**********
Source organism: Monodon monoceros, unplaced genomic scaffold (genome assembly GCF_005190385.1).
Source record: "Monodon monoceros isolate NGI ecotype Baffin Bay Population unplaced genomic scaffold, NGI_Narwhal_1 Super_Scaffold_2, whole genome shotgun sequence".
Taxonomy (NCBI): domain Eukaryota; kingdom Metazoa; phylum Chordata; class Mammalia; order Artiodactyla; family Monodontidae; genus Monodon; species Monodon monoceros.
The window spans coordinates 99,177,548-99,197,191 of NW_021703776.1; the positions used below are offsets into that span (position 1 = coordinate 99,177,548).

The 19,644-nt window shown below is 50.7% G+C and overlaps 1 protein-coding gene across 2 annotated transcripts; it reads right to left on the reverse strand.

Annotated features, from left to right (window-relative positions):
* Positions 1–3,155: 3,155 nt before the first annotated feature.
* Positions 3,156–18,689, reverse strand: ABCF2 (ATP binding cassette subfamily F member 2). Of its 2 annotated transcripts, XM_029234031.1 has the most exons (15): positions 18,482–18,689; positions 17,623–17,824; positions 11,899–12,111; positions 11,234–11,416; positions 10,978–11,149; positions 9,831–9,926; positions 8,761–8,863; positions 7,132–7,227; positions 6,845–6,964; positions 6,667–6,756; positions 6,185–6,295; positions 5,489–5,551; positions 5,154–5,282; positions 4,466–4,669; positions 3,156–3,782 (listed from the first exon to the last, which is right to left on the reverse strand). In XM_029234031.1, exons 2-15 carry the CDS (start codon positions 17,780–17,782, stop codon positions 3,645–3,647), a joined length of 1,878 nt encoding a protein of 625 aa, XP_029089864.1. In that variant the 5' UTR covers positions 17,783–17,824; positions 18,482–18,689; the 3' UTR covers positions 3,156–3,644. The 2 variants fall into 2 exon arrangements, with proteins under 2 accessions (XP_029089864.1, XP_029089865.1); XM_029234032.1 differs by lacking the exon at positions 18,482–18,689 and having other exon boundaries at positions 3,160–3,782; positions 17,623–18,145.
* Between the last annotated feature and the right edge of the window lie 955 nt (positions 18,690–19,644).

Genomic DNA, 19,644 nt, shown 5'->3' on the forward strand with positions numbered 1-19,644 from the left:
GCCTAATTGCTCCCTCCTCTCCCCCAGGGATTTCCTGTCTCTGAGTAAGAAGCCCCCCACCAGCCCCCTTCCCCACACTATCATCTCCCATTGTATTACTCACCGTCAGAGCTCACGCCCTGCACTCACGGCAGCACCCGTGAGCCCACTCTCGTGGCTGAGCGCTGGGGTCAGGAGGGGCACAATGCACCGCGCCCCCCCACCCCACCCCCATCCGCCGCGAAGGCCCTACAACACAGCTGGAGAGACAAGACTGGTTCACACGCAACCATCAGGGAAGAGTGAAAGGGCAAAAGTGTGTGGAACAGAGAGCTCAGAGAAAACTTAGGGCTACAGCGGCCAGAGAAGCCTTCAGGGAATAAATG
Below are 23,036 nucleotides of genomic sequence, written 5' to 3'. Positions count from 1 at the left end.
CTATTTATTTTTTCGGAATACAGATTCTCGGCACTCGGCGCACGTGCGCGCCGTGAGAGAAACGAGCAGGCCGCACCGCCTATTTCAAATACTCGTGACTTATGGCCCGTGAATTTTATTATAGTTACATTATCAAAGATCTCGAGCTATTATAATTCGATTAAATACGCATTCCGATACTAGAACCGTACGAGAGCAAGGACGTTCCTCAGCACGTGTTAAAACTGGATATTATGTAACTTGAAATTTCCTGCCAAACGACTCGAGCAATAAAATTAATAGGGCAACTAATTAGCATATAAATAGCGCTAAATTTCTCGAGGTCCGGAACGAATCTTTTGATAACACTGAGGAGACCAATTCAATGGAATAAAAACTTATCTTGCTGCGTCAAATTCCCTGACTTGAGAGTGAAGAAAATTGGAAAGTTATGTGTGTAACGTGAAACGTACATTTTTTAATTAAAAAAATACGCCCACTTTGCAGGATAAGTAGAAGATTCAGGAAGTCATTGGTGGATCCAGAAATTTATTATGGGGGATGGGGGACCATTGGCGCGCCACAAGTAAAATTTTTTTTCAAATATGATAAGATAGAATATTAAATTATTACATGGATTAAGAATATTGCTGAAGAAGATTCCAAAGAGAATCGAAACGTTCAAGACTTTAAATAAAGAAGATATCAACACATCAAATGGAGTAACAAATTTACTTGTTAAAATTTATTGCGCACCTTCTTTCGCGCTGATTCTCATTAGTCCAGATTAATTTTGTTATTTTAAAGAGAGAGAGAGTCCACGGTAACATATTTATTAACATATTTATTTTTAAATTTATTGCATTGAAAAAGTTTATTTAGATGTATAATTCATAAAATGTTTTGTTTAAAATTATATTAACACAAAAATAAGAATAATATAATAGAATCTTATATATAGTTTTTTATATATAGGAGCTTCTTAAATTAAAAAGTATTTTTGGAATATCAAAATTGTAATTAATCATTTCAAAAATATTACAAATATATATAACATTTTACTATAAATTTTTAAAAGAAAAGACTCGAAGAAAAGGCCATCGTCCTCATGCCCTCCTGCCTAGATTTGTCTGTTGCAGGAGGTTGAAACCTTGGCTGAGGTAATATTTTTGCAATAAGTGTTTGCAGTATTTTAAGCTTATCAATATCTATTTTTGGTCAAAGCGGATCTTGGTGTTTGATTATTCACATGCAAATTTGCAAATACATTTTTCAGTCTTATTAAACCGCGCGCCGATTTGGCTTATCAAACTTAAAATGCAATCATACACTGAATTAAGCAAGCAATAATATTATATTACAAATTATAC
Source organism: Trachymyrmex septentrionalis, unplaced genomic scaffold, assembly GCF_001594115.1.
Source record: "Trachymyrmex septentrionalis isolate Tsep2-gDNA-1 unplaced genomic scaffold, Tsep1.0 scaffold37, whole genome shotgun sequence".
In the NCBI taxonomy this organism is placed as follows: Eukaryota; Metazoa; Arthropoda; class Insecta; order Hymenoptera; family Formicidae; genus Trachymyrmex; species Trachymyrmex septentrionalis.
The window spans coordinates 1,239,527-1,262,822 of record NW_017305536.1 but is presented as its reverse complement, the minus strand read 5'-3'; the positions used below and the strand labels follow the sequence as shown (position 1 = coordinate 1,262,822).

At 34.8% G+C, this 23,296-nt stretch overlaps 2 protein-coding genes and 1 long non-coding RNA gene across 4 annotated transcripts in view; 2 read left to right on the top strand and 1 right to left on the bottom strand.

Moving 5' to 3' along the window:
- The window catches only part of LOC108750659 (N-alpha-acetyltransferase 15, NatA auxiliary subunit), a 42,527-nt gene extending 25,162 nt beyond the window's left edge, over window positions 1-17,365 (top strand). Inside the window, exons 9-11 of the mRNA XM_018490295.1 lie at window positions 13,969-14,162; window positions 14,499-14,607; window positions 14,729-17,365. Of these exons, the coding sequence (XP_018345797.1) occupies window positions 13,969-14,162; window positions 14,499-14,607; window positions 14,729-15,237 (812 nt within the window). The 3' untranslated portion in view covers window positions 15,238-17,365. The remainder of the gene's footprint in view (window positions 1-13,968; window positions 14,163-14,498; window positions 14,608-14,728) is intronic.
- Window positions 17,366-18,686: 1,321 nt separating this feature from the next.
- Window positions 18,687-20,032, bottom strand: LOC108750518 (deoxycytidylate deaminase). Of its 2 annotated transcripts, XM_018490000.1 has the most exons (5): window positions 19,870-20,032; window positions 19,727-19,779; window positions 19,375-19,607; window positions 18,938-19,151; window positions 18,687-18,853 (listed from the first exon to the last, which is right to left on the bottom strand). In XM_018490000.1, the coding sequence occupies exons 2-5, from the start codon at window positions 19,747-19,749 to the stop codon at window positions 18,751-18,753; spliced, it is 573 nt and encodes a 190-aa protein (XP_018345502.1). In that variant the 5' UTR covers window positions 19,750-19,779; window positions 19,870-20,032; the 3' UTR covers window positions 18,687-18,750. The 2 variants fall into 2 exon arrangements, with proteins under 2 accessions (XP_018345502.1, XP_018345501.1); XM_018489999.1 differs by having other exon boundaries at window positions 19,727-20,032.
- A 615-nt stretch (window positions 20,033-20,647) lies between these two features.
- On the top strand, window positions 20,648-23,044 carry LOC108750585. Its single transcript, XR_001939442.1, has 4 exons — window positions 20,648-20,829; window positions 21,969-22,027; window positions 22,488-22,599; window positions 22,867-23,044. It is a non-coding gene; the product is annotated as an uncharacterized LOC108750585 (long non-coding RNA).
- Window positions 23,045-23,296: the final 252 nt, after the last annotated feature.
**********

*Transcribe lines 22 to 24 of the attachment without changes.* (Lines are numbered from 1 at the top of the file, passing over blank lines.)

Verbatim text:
- Window positions 18,687-20,032, bottom strand: LOC108750518 (deoxycytidylate deaminase). Of its 2 annotated transcripts, XM_018490000.1 has the most exons (5): window positions 19,870-20,032; window positions 19,727-19,779; window positions 19,375-19,607; window positions 18,938-19,151; window positions 18,687-18,853 (listed from the first exon to the last, which is right to left on the bottom strand). In XM_018490000.1, the coding sequence occupies exons 2-5, from the start codon at window positions 19,747-19,749 to the stop codon at window positions 18,751-18,753; spliced, it is 573 nt and encodes a 190-aa protein (XP_018345502.1). In that variant the 5' UTR covers window positions 19,750-19,779; window positions 19,870-20,032; the 3' UTR covers window positions 18,687-18,750. The 2 variants fall into 2 exon arrangements, with proteins under 2 accessions (XP_018345502.1, XP_018345501.1); XM_018489999.1 differs by having other exon boundaries at window positions 19,727-20,032.
- A 615-nt stretch (window positions 20,033-20,647) lies between these two features.
- On the top strand, window positions 20,648-23,044 carry LOC108750585. Its single transcript, XR_001939442.1, has 4 exons — window positions 20,648-20,829; window positions 21,969-22,027; window positions 22,488-22,599; window positions 22,867-23,044. It is a non-coding gene; the product is annotated as an uncharacterized LOC108750585 (long non-coding RNA).